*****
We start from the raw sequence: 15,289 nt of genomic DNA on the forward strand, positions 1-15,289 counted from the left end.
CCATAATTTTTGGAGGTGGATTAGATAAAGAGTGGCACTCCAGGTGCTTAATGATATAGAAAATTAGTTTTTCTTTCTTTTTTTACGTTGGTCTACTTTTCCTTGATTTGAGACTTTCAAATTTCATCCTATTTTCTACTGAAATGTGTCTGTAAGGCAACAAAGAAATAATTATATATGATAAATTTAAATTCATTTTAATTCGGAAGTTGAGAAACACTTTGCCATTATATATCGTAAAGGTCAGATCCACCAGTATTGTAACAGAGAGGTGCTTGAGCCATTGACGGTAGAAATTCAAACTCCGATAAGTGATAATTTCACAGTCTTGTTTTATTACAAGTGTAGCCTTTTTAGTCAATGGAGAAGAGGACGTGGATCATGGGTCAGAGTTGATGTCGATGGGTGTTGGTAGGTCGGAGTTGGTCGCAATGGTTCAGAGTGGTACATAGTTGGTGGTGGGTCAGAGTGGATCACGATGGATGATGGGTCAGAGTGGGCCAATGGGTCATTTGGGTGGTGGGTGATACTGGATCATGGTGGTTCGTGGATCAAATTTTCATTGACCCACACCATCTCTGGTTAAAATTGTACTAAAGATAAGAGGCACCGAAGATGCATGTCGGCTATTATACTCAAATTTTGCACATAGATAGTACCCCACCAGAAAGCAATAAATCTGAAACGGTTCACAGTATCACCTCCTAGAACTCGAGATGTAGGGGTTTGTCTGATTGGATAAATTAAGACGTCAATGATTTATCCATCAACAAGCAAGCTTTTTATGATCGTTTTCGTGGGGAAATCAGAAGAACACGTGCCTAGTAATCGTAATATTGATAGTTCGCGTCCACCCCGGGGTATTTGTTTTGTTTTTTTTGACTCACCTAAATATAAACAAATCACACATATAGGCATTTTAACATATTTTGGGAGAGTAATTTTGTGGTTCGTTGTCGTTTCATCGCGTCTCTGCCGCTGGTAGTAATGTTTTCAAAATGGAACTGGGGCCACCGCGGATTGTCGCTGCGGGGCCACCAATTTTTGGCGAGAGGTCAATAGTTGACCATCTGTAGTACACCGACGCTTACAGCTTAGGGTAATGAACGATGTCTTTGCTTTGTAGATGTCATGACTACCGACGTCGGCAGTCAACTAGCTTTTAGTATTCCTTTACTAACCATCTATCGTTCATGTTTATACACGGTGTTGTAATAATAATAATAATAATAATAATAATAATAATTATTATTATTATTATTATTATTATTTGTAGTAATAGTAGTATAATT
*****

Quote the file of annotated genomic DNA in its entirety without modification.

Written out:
We start from the raw sequence: 15,289 nt of genomic DNA on the forward strand, positions 1-15,289 counted from the left end.
CCATAATTTTTGGAGGTGGATTAGATAAAGAGTGGCACTCCAGGTGCTTAATGATATAGAAAATTAGTTTTTCTTTCTTTTTTTACGTTGGTCTACTTTTCCTTGATTTGAGACTTTCAAATTTCATCCTATTTTCTACTGAAATGTGTCTGTAAGGCAACAAAGAAATAATTATATATGATAAATTTAAATTCATTTTAATTCGGAAGTTGAGAAACACTTTGCCATTATATATCGTAAAGGTCAGATCCACCAGTATTGTAACAGAGAGGTGCTTGAGCCATTGACGGTAGAAATTCAAACTCCGATAAGTGATAATTTCACAGTCTTGTTTTATTACAAGTGTAGCCTTTTTAGTCAATGGAGAAGAGGACGTGGATCATGGGTCAGAGTTGATGTCGATGGGTGTTGGTAGGTCGGAGTTGGTCGCAATGGTTCAGAGTGGTACATAGTTGGTGGTGGGTCAGAGTGGATCACGATGGATGATGGGTCAGAGTGGGCCAATGGGTCATTTGGGTGGTGGGTGATACTGGATCATGGTGGTTCGTGGATCAAATTTTCATTGACCCACACCATCTCTGGTTAAAATTGTACTAAAGATAAGAGGCACCGAAGATGCATGTCGGCTATTATACTCAAATTTTGCACATAGATAGTACCCCACCAGAAAGCAATAAATCTGAAACGGTTCACAGTATCACCTCCTAGAACTCGAGATGTAGGGGTTTGTCTGATTGGATAAATTAAGACGTCAATGATTTATCCATCAACAAGCAAGCTTTTTATGATCGTTTTCGTGGGGAAATCAGAAGAACACGTGCCTAGTAATCGTAATATTGATAGTTCGCGTCCACCCCGGGGTATTTGTTTTGTTTTTTTTGACTCACCTAAATATAAACAAATCACACATATAGGCATTTTAACATATTTTGGGAGAGTAATTTTGTGGTTCGTTGTCGTTTCATCGCGTCTCTGCCGCTGGTAGTAATGTTTTCAAAATGGAACTGGGGCCACCGCGGATTGTCGCTGCGGGGCCACCAATTTTTGGCGAGAGGTCAATAGTTGACCATCTGTAGTACACCGACGCTTACAGCTTAGGGTAATGAACGATGTCTTTGCTTTGTAGATGTCATGACTACCGACGTCGGCAGTCAACTAGCTTTTAGTATTCCTTTACTAACCATCTATCGTTCATGTTTATACACGGTGTTGTAATAATAATAATAATAATAATAATAATAATAATTATTATTATTATTATTATTATTATTTGTAGTAATAGTAGTATAATT